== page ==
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Women with disabilities’ experiences of intimate partner violence: a qualitative study from Sweden
Umeå University, Faculty of Medicine, Department of Epidemiology and Global Health. Umeå University, Faculty of Social Sciences, Centre for Demographic and Ageing Research (CEDAR).
Umeå University, Faculty of Medicine, Department of Epidemiology and Global Health.ORCID iD: 0000-0002-8114-4705
Umeå University, Faculty of Medicine, Department of Epidemiology and Global Health. Umeå University, Faculty of Social Sciences, Centre for Demographic and Ageing Research (CEDAR).ORCID iD: 0000-0001-5471-9043
2023 (English)In: BMC Women's Health, E-ISSN 1472-6874, Vol. 23, no 1, article id 381Article in journal (Refereed) Published
Abstract [en]

Background: Intimate Partner Violence (IPV) is a prevalent form of gender-based violence affecting one in three women globally. It is also a preventable cause of ill-health, disability, and death. Current research suggests that women with disabilities are at a significantly higher risk of experiencing violence throughout their lifetime. They are almost twice as likely to experience violence compared to men with disabilities or men and women without disabilities. Additionally, they experience higher rates of all types of violence. This increased vulnerability may be due to factors related to disability such as dependence on others for support, mistrust, and social and physical isolation. Although there is existing research on IPV against women in general, there is limited knowledge on IPV against women with disabilities. To address this gap in knowledge, this study aimed to explore women with disabilities’ perceptions and experiences of being victims/survivors of IPV in Sweden.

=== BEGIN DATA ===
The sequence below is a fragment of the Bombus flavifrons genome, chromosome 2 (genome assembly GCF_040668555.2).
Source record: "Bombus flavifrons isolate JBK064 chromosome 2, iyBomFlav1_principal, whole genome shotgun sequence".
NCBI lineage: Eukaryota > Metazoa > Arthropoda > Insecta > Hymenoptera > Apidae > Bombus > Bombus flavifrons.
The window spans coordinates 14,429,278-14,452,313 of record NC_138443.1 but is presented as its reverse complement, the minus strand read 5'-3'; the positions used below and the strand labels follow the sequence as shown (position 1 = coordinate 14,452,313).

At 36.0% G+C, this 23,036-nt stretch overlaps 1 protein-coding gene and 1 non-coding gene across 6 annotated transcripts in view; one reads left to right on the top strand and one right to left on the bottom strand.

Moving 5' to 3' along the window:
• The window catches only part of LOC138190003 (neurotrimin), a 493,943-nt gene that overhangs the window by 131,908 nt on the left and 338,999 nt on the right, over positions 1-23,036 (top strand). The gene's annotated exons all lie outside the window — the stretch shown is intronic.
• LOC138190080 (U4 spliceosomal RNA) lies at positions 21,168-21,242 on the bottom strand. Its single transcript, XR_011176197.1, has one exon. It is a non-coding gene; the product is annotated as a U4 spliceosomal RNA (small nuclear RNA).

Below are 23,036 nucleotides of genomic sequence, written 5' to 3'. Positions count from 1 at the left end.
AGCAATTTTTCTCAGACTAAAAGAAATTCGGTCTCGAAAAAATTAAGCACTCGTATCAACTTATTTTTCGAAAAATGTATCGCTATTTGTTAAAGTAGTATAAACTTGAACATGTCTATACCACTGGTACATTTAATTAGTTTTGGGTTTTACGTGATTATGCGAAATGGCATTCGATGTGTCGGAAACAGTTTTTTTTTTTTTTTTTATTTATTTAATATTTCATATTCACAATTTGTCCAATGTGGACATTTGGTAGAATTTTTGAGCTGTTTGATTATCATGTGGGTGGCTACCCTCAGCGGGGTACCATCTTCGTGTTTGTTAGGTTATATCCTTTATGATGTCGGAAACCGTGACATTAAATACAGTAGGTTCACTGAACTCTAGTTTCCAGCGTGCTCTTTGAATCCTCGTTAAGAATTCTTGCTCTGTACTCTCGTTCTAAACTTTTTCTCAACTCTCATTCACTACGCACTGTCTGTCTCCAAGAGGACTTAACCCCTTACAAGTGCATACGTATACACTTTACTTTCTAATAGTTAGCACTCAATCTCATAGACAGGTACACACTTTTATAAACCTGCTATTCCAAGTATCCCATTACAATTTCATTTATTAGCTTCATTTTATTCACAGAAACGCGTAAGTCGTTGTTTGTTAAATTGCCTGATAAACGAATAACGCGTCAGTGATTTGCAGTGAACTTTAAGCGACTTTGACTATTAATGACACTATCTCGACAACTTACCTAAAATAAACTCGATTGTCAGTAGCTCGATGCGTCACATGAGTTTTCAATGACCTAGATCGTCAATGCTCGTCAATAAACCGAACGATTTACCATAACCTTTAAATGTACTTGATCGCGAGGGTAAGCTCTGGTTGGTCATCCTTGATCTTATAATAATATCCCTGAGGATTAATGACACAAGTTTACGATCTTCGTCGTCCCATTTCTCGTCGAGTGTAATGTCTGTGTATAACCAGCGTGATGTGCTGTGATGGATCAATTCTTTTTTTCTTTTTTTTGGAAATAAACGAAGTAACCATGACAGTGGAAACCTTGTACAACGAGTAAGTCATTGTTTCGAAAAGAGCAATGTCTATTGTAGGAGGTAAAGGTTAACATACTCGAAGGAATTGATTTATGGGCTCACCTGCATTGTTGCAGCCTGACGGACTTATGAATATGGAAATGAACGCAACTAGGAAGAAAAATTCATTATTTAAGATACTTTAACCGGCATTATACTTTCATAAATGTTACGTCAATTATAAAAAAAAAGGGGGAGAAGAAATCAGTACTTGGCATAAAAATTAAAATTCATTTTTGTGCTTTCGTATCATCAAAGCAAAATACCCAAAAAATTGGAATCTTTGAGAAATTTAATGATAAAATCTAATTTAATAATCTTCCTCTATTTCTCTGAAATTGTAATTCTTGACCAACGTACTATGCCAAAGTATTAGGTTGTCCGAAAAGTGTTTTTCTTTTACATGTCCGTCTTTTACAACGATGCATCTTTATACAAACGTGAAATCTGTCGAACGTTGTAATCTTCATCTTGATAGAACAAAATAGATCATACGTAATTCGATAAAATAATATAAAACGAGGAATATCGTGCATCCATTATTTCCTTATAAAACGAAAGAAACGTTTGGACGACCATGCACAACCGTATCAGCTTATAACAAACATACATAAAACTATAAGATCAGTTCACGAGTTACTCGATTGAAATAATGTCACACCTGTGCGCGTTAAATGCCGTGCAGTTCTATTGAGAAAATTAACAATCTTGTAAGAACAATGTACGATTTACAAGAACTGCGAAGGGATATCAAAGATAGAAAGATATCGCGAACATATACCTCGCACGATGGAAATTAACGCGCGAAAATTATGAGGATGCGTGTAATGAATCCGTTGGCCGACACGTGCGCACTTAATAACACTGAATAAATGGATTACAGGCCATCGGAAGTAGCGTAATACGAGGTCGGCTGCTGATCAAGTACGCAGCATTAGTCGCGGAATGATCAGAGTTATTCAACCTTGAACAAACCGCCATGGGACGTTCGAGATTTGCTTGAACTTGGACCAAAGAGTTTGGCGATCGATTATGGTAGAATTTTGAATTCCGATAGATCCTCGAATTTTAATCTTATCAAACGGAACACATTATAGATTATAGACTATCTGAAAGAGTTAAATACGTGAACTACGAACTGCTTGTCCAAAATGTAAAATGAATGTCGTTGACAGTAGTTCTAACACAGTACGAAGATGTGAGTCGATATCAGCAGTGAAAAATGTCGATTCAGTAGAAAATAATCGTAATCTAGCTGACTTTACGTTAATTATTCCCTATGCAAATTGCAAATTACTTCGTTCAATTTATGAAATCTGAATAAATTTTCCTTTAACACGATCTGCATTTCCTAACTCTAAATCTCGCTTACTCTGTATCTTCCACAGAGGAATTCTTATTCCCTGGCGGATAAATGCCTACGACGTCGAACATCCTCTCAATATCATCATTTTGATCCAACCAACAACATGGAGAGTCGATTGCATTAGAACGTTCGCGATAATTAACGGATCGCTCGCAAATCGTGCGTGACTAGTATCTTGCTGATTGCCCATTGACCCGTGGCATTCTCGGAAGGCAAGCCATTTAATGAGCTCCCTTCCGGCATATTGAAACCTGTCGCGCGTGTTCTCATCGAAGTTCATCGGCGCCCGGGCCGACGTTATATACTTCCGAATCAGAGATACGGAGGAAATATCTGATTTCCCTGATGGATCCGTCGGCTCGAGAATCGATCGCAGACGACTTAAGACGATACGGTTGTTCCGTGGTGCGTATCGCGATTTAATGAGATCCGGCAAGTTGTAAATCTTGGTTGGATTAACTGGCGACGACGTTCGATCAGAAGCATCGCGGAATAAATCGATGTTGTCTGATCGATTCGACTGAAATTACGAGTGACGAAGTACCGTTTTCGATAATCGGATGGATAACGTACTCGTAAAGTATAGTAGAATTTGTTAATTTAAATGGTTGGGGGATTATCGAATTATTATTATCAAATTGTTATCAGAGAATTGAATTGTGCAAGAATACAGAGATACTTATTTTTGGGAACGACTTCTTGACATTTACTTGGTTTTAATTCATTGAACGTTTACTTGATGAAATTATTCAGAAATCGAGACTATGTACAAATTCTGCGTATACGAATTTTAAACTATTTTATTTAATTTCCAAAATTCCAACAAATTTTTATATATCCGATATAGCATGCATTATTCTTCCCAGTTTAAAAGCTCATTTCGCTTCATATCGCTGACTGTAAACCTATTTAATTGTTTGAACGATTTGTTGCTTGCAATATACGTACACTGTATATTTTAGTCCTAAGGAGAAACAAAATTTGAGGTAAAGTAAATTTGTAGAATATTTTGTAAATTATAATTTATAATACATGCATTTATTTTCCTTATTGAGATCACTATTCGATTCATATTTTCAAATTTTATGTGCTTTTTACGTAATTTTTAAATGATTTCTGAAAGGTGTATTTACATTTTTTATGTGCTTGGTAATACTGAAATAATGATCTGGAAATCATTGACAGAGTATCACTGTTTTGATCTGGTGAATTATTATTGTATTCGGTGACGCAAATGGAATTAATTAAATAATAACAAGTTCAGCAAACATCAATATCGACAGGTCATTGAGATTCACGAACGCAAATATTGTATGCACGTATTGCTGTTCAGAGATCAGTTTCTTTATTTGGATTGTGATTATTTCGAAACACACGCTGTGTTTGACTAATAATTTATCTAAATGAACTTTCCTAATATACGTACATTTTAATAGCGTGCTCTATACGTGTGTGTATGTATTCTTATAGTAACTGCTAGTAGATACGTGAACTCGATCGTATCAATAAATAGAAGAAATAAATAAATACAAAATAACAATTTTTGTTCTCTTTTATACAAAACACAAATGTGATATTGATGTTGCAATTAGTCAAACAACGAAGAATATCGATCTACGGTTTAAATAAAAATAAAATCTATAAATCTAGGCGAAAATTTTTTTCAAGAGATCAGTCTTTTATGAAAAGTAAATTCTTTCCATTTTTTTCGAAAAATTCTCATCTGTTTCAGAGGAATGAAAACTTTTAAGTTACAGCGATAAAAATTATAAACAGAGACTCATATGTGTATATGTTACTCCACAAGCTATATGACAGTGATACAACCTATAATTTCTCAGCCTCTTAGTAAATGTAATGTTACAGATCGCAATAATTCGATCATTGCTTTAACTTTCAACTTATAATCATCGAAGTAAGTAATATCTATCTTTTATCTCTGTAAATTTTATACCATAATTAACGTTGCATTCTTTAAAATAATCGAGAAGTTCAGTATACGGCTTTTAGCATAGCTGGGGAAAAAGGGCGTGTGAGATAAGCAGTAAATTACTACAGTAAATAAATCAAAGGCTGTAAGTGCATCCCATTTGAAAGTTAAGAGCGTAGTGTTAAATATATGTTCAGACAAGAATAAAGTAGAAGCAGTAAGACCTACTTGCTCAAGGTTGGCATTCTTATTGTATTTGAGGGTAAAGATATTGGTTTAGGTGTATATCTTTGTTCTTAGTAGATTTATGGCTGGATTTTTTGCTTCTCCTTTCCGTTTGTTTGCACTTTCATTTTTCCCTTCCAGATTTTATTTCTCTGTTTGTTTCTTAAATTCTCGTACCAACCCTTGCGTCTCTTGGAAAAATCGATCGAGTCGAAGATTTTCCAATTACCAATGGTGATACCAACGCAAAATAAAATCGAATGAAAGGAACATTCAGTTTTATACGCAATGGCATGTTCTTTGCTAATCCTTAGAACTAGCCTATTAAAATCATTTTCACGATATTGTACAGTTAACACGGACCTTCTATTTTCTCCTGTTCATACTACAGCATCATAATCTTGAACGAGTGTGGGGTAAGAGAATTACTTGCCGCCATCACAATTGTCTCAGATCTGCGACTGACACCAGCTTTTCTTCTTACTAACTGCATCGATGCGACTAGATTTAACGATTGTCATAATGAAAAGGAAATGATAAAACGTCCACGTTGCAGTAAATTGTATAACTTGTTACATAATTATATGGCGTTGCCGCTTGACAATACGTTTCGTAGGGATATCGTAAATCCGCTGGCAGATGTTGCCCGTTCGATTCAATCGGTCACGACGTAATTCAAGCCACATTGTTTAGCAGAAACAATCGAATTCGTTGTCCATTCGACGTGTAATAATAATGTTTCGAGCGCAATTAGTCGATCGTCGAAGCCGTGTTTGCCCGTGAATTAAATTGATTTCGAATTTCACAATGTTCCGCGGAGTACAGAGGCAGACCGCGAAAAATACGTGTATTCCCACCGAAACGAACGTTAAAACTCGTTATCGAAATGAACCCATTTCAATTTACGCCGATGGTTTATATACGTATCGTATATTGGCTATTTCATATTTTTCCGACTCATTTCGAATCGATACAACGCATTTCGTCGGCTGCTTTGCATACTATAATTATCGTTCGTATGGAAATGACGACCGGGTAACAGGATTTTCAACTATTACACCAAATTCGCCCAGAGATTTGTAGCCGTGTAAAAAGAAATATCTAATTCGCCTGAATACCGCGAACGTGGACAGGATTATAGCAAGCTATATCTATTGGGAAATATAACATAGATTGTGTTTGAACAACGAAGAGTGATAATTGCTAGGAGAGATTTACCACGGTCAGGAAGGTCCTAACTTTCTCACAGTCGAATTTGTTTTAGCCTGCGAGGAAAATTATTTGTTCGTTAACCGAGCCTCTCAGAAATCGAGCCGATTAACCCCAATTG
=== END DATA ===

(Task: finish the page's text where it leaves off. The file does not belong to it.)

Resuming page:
Methods: This was a qualitative study conducted through in-depth interviews with eleven women with disabilities. The participants were aged eighteen years upwards. The collected data was analyzed using reflexive thematic analysis with a constructivist epistemological standpoint.

Results: We developed four themes. Theme one: “multiple abuse by multiple abusers, over time,” describes the participants’ experiences of various types of violence from different perpetrators for prolonged periods. Theme two: “psychological abuse—harmful, but neglected and difficult to prove,” explains how women with disabilities’ perceive psychological abuse as harmful, but not given the same level of seriousness as physical violence. It also expresses the difficulties they encountered in providing tangible evidence to prove instances of psychological abuse. Theme three: “abuse does not end with separation,” highlights how abuse can continue beyond separation/divorce. Theme four: “surviving abusive relationships” describes the different and evolving ways the participants used to navigate their abusive relationships.

Conclusions: Women with disabilities face all forms of abuse. They find it challenging to prove psychological abuse, and the system is inadequate in addressing its harm. The abuse also continues after separation or divorce. The support system should consider the needs of women with disabilities who experience violence, both during and after the abusive relationship. Service providers should be better equipped to detect and handle all types of IPV, especially psychological abuse.

Place, publisher, year, edition, pages
BioMed Central (BMC), 2023. Vol. 23, no 1, article id 381
Keywords [en]
In-depth interviews, Intimate partner violence, Reflexive thematic analysis, Women with disabilities
National Category
Public Health, Global Health, Social Medicine and Epidemiology
Identifiers
URN: urn:nbn:se:umu:diva-212466DOI: 10.1186/s12905-023-02524-8PubMedID: 37474929Scopus ID: 2-s2.0-85165318152OAI: oai:DiVA.org:umu-212466DiVA, id: diva2:1785774
Funder
Forte, Swedish Research Council for Health, Working Life and Welfare, STYB-2019/0005Available from: 2023-08-04 Created: 2023-08-04 Last updated: 2023-08-28Bibliographically approved

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Goicolea, IsabelNamatovu, Fredinah

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